Imagine this. You’ve been in recovery for five years from addiction to pain killers. You’re no poster child for recovery, but you’ve learned a lot of lessons the hard way. You fell, but you got back up.
New in town, you joined the Tuesday night bible study at your church hoping to meet people and make some friends. Then it happens.
Your bible study teacher announces that at each class he will ask one person in the group to share their testimony. You go numb. You break a sweat. Your mouth is already feeling dry.
There is NO way you are going to tell this nice group of folks you just met all the sordid details of your past. You’re there hoping to make friends, not scare them away, whisper behind your back, or grab their children close when you walk by. Not gonna happen.
You examine your options. One, stop going to the bible study. But that might just make people even more suspicious. Ignorance breeds gossip.
Two, pretend to be mute. Unfortunately you already spoke to a few people in the group, so too late for that.
Three, fake a coughing fitjust before it’s your turn to share. That’s not good either.It would just postpone it to another day and people will think you’re contagious and avoid you talking to you.
Four, put on your big boy pants and give your testimony.
This was the situation Mack found himself in shortly after joining an adult bible study. “So much for the book of Romans,” he thought. All Mack could think about was his impending date with disaster. He had one overriding feeling. . .fear.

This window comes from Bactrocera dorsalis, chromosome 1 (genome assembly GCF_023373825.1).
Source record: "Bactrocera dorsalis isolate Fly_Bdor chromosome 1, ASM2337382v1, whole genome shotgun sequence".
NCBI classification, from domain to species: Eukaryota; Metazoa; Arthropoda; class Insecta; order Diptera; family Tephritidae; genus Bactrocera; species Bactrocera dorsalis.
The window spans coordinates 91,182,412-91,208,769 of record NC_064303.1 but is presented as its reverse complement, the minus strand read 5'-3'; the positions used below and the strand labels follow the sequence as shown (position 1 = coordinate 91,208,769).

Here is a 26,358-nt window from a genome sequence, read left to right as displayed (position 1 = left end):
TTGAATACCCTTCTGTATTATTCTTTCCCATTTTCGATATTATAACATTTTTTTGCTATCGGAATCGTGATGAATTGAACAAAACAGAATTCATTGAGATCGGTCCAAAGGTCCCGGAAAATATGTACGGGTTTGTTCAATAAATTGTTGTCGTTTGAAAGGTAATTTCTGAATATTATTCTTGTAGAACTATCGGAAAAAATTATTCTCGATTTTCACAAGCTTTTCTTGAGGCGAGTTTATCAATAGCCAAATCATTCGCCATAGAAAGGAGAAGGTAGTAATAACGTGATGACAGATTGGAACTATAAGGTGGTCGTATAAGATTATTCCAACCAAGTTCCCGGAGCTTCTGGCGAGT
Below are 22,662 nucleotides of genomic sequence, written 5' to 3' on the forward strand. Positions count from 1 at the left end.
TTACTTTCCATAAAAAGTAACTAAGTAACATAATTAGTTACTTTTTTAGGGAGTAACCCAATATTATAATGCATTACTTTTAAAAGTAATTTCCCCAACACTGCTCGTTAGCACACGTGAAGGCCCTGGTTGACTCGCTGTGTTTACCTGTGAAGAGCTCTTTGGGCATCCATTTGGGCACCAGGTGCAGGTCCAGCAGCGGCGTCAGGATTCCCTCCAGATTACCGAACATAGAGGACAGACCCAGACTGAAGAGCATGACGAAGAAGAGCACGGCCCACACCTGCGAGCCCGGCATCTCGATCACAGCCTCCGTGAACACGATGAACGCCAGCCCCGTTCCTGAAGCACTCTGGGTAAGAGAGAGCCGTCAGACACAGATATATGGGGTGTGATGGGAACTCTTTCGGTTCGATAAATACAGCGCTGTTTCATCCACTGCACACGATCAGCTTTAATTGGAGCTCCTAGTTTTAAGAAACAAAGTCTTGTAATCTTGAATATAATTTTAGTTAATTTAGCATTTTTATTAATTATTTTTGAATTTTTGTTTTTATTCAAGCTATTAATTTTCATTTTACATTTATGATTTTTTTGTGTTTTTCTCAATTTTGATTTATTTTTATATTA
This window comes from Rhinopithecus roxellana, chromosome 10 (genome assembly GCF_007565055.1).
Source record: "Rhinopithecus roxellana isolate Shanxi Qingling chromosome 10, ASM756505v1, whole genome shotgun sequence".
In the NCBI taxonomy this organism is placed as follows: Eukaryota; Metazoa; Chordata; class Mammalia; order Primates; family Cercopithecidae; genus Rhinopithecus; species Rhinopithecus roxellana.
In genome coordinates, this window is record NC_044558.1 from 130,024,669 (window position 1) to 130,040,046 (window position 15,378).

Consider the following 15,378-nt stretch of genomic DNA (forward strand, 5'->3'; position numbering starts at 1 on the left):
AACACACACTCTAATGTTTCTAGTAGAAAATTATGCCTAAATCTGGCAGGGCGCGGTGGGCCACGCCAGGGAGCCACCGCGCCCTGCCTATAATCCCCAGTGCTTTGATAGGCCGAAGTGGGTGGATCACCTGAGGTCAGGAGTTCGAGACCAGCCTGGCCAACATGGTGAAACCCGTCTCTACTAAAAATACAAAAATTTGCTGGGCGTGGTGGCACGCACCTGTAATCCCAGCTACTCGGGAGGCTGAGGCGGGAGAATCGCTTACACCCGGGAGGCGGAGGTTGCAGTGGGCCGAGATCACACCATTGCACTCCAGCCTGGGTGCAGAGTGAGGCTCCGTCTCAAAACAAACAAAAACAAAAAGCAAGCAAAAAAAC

Why Give Your Testimony
If Mack’s story leaves you in a cold sweat too, you’re not alone. The number one fear of adults is public speaking. In addition is the soul baring, “please don’t judge me” nature of your testimony. No wonder it can cause a grown man to cry.
Before Mack could begin working on his testimony, he needed to get a grip on his fear. He needed to rethink what it means to give his testimony.
Romans 8:28 says, “And we know that all things work together for good to them that love God. . .” (KJV). Whatever the broken pieces of your past look like, God is working them into a beautiful story.
It’s not because you deserve it or earned it. But it’s His nature to create grace, mercy, redemption, and life. Sharing your testimony is your chance to brag on God.
And that’s the important thing. It’s not about you. It’s about Jesus.
For people in recovery, sharing our testimony is one of the final pieces of creating a new past in our lives. It’s our chance to reflect on all we’ve been through and connect the dots to show how it all led to our new lives today.
It can be an incredibly enriching, cathartic experience to paint a picture of the gospel message using our life as the brush strokes. We fell short of the glory of God, but we said “yes” to Jesus, and he’s done the rest.
Still need convincing that giving your testimony is worth it? Think about a really good sharing group you’ve been a part of. Think of a time when someone said something that suddenly illuminated something in your own life.
I will never forget those first few sharing groups I attended at Celebrate Recovery. It was uncomfortable, awkward, and intimidating. Then one night it happened. Someone sharedan experience she had and I thought, “Wow, I’m not the only one!” From that point on I knew I was in a group that would understand me when I chose to open up and share.
Joe Tarasuk, founder of CrossRoads Freedom Center, tells how when he first shared being sexually abused as a child and being dyslexic, it opened the door for nearly every other man in the group to voice similar experiences which they had never shared before.
Once you’ve made up your mind to give your testimony you’re not finished yet. You still have to write it.
Our next blog article will discuss how to prepare your testimony and how Mack handled it. Be sure to look for it next Monday, January 18th.